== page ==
Travelers has requested that we strike the Affidavit of Mathew Latham because his Affidavit is not based on personal knowledge, contains legal conclusions and speculation, and contains inadmissible hearsay. [Dkt. No. 40.] Rule 56(c)(4) of the Federal Rules of Civil Procedure provides that "[a]n affidavit or declaration used to support or oppose a motion [for summary judgment] must be made on personal knowledge, set out facts that would be admissible in evidence, and show that the affiant or declarant is competent to testify on the matters stated." Self-serving statements and hearsay evidence are insufficient to defeat summary judgment. Evans v. Morgan, 119 Fed.Appx. 808, 810 (7th Cir. 2005). Travelers's motion is well-taken.

First and foremost, Mr. Latham's Affidavit does not explain who he is, his background or expertise, or the basis for any of the statements provided in his affidavit. Although Autumn Glen describes Mr. Latham as "Plaintiff's public adjuster, " that information is neither explained nor contained within Mr. Latham's Affidavit. Nor is the foundation of Mr. Latham's knowledge established.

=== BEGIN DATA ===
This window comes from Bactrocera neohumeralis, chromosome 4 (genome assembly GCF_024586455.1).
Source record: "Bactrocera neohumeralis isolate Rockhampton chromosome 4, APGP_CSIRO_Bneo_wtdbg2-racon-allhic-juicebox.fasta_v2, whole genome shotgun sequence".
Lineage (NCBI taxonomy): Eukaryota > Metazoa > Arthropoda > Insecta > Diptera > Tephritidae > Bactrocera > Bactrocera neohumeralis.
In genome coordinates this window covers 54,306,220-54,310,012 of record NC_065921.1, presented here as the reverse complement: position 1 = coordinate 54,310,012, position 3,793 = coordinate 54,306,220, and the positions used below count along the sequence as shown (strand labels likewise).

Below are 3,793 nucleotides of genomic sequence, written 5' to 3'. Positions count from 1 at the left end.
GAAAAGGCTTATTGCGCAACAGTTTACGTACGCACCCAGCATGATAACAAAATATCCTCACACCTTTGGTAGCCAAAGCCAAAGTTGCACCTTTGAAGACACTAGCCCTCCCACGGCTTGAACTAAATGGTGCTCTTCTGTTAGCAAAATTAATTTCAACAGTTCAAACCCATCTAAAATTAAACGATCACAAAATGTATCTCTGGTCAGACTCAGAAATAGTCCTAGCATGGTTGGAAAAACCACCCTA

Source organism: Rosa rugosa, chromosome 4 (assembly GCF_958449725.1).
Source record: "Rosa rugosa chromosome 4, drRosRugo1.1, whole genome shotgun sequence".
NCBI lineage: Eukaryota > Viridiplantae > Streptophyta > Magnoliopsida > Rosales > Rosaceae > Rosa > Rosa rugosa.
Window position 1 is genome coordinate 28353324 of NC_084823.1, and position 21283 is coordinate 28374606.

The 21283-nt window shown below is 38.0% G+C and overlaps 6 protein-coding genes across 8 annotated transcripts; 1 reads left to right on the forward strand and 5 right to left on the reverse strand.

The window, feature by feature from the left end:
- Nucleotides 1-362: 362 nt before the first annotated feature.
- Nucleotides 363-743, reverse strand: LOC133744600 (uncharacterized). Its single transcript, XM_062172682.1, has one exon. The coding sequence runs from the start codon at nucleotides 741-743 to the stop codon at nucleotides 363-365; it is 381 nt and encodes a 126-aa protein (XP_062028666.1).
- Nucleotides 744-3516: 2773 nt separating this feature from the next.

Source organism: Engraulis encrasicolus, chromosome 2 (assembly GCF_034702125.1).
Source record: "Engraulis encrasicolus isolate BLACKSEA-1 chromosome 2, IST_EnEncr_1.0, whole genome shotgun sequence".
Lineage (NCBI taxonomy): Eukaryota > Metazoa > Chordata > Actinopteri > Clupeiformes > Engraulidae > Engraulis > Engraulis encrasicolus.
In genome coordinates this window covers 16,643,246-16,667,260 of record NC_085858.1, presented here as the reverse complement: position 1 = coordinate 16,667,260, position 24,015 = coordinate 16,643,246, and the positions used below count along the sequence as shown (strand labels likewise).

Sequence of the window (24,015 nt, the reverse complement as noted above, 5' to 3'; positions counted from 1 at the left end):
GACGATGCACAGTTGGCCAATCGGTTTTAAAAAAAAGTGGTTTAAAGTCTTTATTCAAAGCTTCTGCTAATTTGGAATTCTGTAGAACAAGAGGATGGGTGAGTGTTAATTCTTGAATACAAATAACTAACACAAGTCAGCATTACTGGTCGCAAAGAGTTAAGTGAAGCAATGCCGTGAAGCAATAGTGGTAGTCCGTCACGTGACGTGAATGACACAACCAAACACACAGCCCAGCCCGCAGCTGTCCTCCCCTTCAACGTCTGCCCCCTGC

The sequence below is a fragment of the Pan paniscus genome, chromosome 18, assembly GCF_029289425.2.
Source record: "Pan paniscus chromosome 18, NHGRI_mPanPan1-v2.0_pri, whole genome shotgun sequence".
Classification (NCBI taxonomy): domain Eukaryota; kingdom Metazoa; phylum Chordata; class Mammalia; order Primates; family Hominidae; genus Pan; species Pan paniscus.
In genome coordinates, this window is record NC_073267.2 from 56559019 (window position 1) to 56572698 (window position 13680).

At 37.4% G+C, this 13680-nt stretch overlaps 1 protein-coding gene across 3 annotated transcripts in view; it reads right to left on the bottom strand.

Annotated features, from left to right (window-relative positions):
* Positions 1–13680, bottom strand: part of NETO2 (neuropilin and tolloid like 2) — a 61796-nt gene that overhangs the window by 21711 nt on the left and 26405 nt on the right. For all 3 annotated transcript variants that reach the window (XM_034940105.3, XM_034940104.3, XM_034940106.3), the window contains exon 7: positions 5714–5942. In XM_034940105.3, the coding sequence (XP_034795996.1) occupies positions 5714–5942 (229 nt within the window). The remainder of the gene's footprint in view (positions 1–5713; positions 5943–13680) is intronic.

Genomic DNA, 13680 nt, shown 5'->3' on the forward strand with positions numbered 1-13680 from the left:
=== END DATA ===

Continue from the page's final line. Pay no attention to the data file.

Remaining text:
Second, Mr. Latham purports to attest to discussions for which he was not present, procedures for which he has not established a foundation, and legal conclusions that he is not qualified to make. For example, the first paragraph of Mr. Latham's Affidavit purports to recount conversations related to hail damage to the roof coverings and soft metals around the complex and agreements related to the heaviest of the damage. [Latham Aff. at ¶ 1.] Mr. Latham states: " [a]s I understand, the adjuster stated...." [ Id. (emphasis added)] Mr. Latham's testimony as to conversations or inspections for which he was not present are inadmissible, and even so, he does not identify "the adjuster" allegedly making such statements.